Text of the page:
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Drugs Are NOT Cat Treats

Cats can mistake pills for pet treats, so know what to do.

Cats can mistake pills for pet treats, so know what to do.

A few days ago, my fiancé set out some meds for his elderly, ailing dog … and then left them in his office. A few minutes later, while he was upstairs with the dog, I shut Binga in his office with her meal – she eats more slowly than the other two cats and I didn’t want them to steal her food. But Binga, being Binga, wasn’t satisfied with mere cat food. She found the meds and, thinking they were treats, ate them. She wolfed down a half of a 75 mg tab of carprofen (the generic version of Rimadyl). There was also a half tab of Tramadol in a pill pocket, but again being Binga, she ate the pill pocket around the Tramadol and left the bitter pill. Eating pill pockets around meds is a trick she is particularly good at, and for once I was glad about that.

Did I mention that this happened at night, on a Saturday? So of course it involved a trip to the emergency pet clinic. I called first to make sure that Binga needed to be brought in, and she did. They made her throw up, gave her fluids, dosed her with charcoal, and charged me $225. While carprofen isn’t the worst thing she could have eaten, it can do damage to a cat’s kidneys, and at 14 (Binga’s current age), you do not want to do anything to hurt feline kidney function.

While some cats may have been traumatized by the whole incident, Binga was none the worse for it. I picked her up and dumped her in the carrier for her trip to the emergency clinic so quickly that she didn’t even have time to think about what was happening. And since I called and took her over there just minutes after her unfortunate theft, she wasn’t even showing any symptoms of having taken anything. The tech at the clinic said she was very well behaved and took her syringe of charcoal like a champ – probably the result of having to take syringes of lactulose for constipation twice a day for so many months prior. When I brought her home, she was already asking for dinner, since her stomach had been emptied at the clinic. She was quite put out that she couldn’t have any, on the veterinarian’s recommendations. The next day she was back to her normal, crazy, frequently fractious tortie self.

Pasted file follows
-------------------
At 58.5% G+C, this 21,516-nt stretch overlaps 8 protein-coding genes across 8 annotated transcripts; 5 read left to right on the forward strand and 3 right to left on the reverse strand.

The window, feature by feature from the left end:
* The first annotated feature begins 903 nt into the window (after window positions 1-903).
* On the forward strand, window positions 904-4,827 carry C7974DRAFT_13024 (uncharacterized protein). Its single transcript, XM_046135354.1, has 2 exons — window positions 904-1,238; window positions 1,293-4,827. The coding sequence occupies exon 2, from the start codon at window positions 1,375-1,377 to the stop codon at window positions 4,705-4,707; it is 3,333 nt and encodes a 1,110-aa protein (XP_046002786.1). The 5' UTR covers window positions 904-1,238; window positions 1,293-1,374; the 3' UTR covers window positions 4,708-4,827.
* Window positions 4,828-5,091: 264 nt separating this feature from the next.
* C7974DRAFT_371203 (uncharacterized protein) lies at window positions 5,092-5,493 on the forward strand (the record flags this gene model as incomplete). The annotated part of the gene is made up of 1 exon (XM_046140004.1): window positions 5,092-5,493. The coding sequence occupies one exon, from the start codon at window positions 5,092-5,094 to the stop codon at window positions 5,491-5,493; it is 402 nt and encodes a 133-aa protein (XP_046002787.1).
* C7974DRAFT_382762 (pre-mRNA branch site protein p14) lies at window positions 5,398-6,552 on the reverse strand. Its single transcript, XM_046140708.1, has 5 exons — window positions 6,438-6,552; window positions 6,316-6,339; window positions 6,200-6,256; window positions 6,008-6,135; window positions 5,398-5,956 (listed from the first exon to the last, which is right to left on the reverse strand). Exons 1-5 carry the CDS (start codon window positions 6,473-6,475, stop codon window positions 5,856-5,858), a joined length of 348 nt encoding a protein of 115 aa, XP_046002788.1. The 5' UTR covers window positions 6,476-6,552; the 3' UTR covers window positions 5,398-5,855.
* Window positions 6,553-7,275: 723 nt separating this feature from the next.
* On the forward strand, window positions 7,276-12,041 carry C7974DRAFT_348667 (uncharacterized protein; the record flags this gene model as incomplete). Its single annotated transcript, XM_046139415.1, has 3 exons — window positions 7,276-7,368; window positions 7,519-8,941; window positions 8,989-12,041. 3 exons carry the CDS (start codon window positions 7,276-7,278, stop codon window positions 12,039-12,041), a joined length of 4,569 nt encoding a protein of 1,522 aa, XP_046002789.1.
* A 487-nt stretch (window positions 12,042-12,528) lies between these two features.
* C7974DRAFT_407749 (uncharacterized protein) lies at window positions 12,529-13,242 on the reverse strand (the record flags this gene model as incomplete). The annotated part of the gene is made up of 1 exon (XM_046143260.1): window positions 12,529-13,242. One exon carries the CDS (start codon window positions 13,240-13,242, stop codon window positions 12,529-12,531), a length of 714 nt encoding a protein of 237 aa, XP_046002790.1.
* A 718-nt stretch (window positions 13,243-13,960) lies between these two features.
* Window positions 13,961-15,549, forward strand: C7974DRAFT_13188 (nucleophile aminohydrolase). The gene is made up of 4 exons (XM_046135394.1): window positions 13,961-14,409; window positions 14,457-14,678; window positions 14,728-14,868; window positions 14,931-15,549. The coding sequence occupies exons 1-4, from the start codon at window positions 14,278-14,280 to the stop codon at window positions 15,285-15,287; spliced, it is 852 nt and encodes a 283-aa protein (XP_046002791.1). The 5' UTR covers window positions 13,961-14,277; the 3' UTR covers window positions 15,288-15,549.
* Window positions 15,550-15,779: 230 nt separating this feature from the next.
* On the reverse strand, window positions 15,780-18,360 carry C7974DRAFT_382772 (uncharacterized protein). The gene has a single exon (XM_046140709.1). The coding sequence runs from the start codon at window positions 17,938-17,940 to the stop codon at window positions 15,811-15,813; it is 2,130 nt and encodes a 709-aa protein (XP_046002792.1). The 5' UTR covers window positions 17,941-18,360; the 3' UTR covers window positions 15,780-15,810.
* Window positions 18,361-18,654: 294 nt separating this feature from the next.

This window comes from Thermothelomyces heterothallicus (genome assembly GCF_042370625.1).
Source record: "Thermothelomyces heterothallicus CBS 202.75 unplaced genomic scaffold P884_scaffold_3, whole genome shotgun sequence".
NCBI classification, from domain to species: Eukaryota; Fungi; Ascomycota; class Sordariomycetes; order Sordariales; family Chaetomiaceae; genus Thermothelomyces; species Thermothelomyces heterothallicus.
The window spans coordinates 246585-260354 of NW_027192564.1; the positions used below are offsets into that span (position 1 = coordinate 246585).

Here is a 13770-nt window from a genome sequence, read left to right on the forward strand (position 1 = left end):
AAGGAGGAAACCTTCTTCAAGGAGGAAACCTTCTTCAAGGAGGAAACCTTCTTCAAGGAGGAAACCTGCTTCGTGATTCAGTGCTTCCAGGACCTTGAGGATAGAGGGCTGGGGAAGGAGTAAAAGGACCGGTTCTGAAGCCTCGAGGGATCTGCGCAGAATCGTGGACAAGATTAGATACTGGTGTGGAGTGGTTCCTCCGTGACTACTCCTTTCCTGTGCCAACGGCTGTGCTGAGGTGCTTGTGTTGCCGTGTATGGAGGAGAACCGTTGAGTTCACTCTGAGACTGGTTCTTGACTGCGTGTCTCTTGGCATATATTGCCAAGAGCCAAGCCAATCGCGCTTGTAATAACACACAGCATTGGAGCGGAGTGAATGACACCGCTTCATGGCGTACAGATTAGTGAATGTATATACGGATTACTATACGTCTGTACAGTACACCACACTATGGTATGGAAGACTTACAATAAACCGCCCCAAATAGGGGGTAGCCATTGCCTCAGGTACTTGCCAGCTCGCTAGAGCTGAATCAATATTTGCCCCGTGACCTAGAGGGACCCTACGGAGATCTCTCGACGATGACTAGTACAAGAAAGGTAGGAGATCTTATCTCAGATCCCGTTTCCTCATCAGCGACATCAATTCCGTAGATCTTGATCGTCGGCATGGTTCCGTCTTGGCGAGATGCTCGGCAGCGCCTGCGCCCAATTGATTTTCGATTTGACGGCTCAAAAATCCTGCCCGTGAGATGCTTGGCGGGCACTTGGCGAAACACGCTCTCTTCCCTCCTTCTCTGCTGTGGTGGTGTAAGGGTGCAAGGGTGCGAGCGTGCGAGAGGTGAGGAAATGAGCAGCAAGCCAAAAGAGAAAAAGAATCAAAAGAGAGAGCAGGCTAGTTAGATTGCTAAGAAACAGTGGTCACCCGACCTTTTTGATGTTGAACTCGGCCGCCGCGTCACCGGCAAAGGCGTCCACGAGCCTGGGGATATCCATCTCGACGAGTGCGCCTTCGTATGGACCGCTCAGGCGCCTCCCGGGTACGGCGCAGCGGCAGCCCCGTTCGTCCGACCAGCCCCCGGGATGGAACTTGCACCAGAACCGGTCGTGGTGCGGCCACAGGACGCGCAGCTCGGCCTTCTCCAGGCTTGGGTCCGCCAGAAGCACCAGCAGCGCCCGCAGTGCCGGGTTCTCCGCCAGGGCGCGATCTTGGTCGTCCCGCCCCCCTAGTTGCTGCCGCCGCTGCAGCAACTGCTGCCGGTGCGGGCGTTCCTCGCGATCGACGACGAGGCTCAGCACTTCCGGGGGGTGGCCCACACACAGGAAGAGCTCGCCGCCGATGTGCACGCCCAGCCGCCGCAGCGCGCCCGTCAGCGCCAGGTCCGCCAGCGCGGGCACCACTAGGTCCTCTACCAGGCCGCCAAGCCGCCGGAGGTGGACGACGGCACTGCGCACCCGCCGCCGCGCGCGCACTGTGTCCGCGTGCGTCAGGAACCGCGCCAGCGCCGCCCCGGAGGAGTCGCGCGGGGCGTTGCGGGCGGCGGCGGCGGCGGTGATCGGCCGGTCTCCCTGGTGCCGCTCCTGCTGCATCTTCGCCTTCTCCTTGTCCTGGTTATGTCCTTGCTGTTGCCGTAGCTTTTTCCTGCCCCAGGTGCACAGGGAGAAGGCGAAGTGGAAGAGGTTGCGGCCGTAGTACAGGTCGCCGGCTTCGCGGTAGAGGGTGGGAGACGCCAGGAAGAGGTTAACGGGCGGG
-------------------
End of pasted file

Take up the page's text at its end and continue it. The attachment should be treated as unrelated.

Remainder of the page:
What did I learn from this, other than to make sure Binga is never left alone with any meds? That it’s good to be prepared – the cat carrier and the phone number of the emergency clinic were both easily locatable. That any past experience, such as Binga’s with the lactulose and syringes, may serve her well in the future. And that not panicking and doing what must be done without hesitation works best with cats. I gave her no frantic energy to work off of, so it kept her acting out to a minimum.

It’s back to life as usual here.

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